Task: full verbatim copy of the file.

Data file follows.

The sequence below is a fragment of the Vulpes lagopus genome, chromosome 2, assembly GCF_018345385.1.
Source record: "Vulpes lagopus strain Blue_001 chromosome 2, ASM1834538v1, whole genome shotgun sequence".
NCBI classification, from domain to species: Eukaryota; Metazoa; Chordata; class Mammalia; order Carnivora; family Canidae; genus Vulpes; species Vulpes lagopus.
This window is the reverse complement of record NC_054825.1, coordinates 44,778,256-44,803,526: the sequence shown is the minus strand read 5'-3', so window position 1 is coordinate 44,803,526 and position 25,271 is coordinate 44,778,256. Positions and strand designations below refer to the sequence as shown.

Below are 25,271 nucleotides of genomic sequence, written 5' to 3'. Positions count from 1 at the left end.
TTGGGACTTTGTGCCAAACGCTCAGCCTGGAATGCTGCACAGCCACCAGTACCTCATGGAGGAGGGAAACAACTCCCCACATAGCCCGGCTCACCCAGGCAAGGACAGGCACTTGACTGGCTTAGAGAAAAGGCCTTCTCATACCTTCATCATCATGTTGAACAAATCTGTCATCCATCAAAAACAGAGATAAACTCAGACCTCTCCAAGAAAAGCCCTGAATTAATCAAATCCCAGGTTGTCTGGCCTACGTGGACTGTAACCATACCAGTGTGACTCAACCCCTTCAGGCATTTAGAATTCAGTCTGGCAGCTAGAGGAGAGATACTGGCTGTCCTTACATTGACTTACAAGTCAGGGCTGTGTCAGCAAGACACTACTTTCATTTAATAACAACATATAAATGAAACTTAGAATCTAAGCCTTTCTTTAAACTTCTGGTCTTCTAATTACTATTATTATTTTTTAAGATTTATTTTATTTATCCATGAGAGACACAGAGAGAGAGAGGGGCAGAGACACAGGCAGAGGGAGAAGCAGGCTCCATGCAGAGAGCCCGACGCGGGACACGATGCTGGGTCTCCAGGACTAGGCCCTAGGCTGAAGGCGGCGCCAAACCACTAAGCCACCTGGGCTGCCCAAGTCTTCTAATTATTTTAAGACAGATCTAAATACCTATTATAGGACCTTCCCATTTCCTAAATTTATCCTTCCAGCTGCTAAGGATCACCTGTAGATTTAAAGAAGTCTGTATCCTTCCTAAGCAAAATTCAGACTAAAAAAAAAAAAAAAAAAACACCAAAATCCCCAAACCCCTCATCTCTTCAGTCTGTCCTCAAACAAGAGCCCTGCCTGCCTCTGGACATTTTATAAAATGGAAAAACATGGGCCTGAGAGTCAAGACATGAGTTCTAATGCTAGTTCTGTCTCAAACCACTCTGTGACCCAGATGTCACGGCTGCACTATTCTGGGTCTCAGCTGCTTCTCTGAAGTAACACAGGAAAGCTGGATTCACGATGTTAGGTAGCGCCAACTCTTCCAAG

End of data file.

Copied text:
The sequence below is a fragment of the Vulpes lagopus genome, chromosome 2, assembly GCF_018345385.1.
Source record: "Vulpes lagopus strain Blue_001 chromosome 2, ASM1834538v1, whole genome shotgun sequence".
NCBI classification, from domain to species: Eukaryota; Metazoa; Chordata; class Mammalia; order Carnivora; family Canidae; genus Vulpes; species Vulpes lagopus.
This window is the reverse complement of record NC_054825.1, coordinates 44,778,256-44,803,526: the sequence shown is the minus strand read 5'-3', so window position 1 is coordinate 44,803,526 and position 25,271 is coordinate 44,778,256. Positions and strand designations below refer to the sequence as shown.

Below are 25,271 nucleotides of genomic sequence, written 5' to 3'. Positions count from 1 at the left end.
TTGGGACTTTGTGCCAAACGCTCAGCCTGGAATGCTGCACAGCCACCAGTACCTCATGGAGGAGGGAAACAACTCCCCACATAGCCCGGCTCACCCAGGCAAGGACAGGCACTTGACTGGCTTAGAGAAAAGGCCTTCTCATACCTTCATCATCATGTTGAACAAATCTGTCATCCATCAAAAACAGAGATAAACTCAGACCTCTCCAAGAAAAGCCCTGAATTAATCAAATCCCAGGTTGTCTGGCCTACGTGGACTGTAACCATACCAGTGTGACTCAACCCCTTCAGGCATTTAGAATTCAGTCTGGCAGCTAGAGGAGAGATACTGGCTGTCCTTACATTGACTTACAAGTCAGGGCTGTGTCAGCAAGACACTACTTTCATTTAATAACAACATATAAATGAAACTTAGAATCTAAGCCTTTCTTTAAACTTCTGGTCTTCTAATTACTATTATTATTTTTTAAGATTTATTTTATTTATCCATGAGAGACACAGAGAGAGAGAGGGGCAGAGACACAGGCAGAGGGAGAAGCAGGCTCCATGCAGAGAGCCCGACGCGGGACACGATGCTGGGTCTCCAGGACTAGGCCCTAGGCTGAAGGCGGCGCCAAACCACTAAGCCACCTGGGCTGCCCAAGTCTTCTAATTATTTTAAGACAGATCTAAATACCTATTATAGGACCTTCCCATTTCCTAAATTTATCCTTCCAGCTGCTAAGGATCACCTGTAGATTTAAAGAAGTCTGTATCCTTCCTAAGCAAAATTCAGACTAAAAAAAAAAAAAAAAAAACACCAAAATCCCCAAACCCCTCATCTCTTCAGTCTGTCCTCAAACAAGAGCCCTGCCTGCCTCTGGACATTTTATAAAATGGAAAAACATGGGCCTGAGAGTCAAGACATGAGTTCTAATGCTAGTTCTGTCTCAAACCACTCTGTGACCCAGATGTCACGGCTGCACTATTCTGGGTCTCAGCTGCTTCTCTGAAGTAACACAGGAAAGCTGGATTCACGATGTTAGGTAGCGCCAACTCTTCCAAG